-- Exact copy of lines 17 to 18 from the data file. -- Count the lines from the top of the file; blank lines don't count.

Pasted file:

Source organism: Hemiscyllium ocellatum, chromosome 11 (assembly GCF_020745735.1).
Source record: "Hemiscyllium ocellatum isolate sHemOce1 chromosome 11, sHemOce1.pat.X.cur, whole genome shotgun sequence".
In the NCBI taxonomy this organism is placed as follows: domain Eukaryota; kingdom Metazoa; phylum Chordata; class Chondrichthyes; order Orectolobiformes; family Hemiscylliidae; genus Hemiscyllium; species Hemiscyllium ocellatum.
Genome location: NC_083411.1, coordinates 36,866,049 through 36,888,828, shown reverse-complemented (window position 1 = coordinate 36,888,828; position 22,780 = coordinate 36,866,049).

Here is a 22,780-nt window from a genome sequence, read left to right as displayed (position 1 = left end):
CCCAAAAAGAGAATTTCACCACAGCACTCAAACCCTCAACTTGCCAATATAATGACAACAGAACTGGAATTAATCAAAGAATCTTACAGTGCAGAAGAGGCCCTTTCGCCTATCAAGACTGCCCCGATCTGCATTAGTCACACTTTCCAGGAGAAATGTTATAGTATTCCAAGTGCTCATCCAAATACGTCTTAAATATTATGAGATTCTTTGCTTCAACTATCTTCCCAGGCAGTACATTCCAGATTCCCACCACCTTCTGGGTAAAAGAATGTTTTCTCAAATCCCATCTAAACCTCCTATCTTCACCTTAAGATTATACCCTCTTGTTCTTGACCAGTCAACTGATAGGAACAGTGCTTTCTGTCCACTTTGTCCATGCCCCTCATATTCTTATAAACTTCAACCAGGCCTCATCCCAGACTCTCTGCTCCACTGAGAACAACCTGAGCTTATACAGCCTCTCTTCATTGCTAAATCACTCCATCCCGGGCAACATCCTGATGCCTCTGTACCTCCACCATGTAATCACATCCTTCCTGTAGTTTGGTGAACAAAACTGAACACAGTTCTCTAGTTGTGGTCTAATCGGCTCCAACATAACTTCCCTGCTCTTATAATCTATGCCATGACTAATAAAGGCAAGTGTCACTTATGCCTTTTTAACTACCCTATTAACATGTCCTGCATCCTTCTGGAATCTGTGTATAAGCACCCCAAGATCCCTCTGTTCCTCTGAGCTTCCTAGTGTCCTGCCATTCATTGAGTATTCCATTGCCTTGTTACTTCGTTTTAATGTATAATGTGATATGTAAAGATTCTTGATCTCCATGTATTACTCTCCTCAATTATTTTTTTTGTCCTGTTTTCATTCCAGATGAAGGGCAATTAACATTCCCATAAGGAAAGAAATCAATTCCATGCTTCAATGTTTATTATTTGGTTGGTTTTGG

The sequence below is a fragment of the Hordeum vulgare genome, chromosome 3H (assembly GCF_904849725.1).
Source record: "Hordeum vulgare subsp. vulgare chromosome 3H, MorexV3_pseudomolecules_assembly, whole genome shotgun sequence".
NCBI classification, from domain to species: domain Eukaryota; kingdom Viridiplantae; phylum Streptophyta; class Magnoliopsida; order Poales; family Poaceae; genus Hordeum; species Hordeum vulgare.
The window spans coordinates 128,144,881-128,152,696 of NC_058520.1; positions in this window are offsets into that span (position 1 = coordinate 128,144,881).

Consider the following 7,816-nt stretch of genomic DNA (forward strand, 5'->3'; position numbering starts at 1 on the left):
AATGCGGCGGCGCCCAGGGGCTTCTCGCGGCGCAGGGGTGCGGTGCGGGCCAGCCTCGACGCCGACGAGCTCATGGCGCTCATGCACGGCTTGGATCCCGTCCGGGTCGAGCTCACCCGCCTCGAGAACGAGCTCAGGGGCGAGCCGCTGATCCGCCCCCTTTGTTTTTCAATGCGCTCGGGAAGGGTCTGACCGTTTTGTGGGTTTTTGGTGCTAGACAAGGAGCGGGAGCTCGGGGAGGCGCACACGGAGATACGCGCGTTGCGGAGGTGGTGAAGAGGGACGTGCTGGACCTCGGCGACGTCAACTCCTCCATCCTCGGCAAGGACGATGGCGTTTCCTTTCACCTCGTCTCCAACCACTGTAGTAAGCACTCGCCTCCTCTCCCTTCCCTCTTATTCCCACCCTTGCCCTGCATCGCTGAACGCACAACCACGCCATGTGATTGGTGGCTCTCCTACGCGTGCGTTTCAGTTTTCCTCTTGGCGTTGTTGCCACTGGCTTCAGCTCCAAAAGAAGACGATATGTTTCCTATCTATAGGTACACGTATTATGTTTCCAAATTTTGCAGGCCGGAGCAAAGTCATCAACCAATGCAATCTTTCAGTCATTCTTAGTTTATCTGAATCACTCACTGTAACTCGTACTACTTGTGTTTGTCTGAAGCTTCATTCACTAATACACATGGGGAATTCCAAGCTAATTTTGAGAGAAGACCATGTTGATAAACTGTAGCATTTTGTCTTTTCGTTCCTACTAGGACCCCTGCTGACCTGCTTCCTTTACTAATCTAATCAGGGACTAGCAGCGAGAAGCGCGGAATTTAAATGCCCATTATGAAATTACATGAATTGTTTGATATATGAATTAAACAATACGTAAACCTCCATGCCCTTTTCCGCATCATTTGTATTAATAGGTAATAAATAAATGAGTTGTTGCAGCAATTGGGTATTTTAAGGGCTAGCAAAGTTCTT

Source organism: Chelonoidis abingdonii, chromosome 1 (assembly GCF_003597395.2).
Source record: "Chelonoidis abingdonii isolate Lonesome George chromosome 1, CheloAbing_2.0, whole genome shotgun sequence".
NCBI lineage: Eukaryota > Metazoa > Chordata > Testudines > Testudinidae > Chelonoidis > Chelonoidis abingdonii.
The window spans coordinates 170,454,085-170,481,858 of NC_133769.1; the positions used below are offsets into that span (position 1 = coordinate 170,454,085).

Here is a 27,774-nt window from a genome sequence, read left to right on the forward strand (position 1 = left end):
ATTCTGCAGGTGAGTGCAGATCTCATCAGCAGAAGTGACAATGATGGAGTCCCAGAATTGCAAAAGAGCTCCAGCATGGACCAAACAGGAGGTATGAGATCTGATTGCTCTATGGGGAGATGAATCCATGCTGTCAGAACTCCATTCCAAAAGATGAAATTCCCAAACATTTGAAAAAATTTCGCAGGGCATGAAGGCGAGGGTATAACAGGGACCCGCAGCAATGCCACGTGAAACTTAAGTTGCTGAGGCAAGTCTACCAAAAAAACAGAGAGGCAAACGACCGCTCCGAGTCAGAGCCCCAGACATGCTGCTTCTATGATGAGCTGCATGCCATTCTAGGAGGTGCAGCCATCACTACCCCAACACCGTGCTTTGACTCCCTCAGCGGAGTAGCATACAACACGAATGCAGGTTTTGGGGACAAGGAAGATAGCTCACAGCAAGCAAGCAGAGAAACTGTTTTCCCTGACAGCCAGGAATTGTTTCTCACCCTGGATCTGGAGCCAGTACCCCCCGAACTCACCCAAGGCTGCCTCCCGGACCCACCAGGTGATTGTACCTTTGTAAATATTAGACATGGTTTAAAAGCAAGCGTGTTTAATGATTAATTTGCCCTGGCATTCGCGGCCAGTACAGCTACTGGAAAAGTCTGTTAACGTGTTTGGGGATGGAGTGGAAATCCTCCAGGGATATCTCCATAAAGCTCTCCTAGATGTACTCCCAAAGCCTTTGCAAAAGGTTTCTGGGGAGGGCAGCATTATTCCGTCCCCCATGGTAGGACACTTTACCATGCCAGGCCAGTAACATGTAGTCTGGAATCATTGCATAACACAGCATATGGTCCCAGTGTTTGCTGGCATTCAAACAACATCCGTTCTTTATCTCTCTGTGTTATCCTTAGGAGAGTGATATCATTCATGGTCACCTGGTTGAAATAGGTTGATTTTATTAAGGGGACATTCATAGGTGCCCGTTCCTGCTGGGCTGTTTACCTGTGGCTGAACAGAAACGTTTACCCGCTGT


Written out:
Here is a 27,774-nt window from a genome sequence, read left to right on the forward strand (position 1 = left end):
ATTCTGCAGGTGAGTGCAGATCTCATCAGCAGAAGTGACAATGATGGAGTCCCAGAATTGCAAAAGAGCTCCAGCATGGACCAAACAGGAGGTATGAGATCTGATTGCTCTATGGGGAGATGAATCCATGCTGTCAGAACTCCATTCCAAAAGATGAAATTCCCAAACATTTGAAAAAATTTCGCAGGGCATGAAGGCGAGGGTATAACAGGGACCCGCAGCAATGCCACGTGAAACTTAAGTTGCTGAGGCAAGTCTACCAAAAAAACAGAGAGGCAAACGACCGCTCCGAGTCAGAGCCCCAGACATGCTGCTTCTATGATGAGCTGCATGCCATTCTAGGAGGTGCAGCCATCACTACCCCAACACCGTGCTTTGACTCCCTCAGCGGAGTAGCATACAACACGAATGCAGGTTTTGGGGACAAGGAAGATAGCTCACAGCAAGCAAGCAGAGAAACTGTTTTCCCTGACAGCCAGGAATTGTTTCTCACCCTGGATCTGGAGCCAGTACCCCCCGAACTCACCCAAGGCTGCCTCCCGGACCCACCAGGTGATTGTACCTTTGTAAATATTAGACATGGTTTAAAAGCAAGCGTGTTTAATGATTAATTTGCCCTGGCATTCGCGGCCAGTACAGCTACTGGAAAAGTCTGTTAACGTGTTTGGGGATGGAGTGGAAATCCTCCAGGGATATCTCCATAAAGCTCTCCTAGATGTACTCCCAAAGCCTTTGCAAAAGGTTTCTGGGGAGGGCAGCATTATTCCGTCCCCCATGGTAGGACACTTTACCATGCCAGGCCAGTAACATGTAGTCTGGAATCATTGCATAACACAGCATATGGTCCCAGTGTTTGCTGGCATTCAAACAACATCCGTTCTTTATCTCTCTGTGTTATCCTTAGGAGAGTGATATCATTCATGGTCACCTGGTTGAAATAGGTTGATTTTATTAAGGGGACATTCATAGGTGCCCGTTCCTGCTGGGCTGTTTACCTGTGGCTGAACAGAAACGTTTACCCGCTGT